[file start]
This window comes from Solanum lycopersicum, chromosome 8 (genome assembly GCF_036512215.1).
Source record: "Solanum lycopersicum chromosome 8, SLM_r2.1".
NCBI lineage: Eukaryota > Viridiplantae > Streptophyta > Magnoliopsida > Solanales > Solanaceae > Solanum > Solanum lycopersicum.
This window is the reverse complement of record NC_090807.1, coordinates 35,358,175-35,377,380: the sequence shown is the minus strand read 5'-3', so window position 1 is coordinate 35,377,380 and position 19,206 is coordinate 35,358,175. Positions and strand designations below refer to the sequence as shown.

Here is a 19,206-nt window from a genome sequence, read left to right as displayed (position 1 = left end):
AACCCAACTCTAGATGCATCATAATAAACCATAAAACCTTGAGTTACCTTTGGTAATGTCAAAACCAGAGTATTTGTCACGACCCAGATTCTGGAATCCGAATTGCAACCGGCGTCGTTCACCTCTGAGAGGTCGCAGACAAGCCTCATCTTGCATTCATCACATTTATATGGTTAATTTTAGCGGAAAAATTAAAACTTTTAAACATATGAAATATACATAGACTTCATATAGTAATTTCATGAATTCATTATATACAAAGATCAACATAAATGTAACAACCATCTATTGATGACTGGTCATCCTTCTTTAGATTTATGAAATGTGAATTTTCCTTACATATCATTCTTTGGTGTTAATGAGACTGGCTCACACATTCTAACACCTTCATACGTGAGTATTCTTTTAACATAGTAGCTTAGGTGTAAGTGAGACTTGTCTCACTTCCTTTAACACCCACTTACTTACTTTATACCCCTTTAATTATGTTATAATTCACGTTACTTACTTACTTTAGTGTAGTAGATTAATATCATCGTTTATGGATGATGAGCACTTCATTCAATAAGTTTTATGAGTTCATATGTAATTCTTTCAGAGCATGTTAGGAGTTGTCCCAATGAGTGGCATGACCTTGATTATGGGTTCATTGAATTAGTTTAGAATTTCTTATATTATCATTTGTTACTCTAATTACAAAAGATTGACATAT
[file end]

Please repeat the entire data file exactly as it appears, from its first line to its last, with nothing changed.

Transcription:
This window comes from Solanum lycopersicum, chromosome 8 (genome assembly GCF_036512215.1).
Source record: "Solanum lycopersicum chromosome 8, SLM_r2.1".
NCBI lineage: Eukaryota > Viridiplantae > Streptophyta > Magnoliopsida > Solanales > Solanaceae > Solanum > Solanum lycopersicum.
This window is the reverse complement of record NC_090807.1, coordinates 35,358,175-35,377,380: the sequence shown is the minus strand read 5'-3', so window position 1 is coordinate 35,377,380 and position 19,206 is coordinate 35,358,175. Positions and strand designations below refer to the sequence as shown.

Here is a 19,206-nt window from a genome sequence, read left to right as displayed (position 1 = left end):
AACCCAACTCTAGATGCATCATAATAAACCATAAAACCTTGAGTTACCTTTGGTAATGTCAAAACCAGAGTATTTGTCACGACCCAGATTCTGGAATCCGAATTGCAACCGGCGTCGTTCACCTCTGAGAGGTCGCAGACAAGCCTCATCTTGCATTCATCACATTTATATGGTTAATTTTAGCGGAAAAATTAAAACTTTTAAACATATGAAATATACATAGACTTCATATAGTAATTTCATGAATTCATTATATACAAAGATCAACATAAATGTAACAACCATCTATTGATGACTGGTCATCCTTCTTTAGATTTATGAAATGTGAATTTTCCTTACATATCATTCTTTGGTGTTAATGAGACTGGCTCACACATTCTAACACCTTCATACGTGAGTATTCTTTTAACATAGTAGCTTAGGTGTAAGTGAGACTTGTCTCACTTCCTTTAACACCCACTTACTTACTTTATACCCCTTTAATTATGTTATAATTCACGTTACTTACTTACTTTAGTGTAGTAGATTAATATCATCGTTTATGGATGATGAGCACTTCATTCAATAAGTTTTATGAGTTCATATGTAATTCTTTCAGAGCATGTTAGGAGTTGTCCCAATGAGTGGCATGACCTTGATTATGGGTTCATTGAATTAGTTTAGAATTTCTTATATTATCATTTGTTACTCTAATTACAAAAGATTGACATAT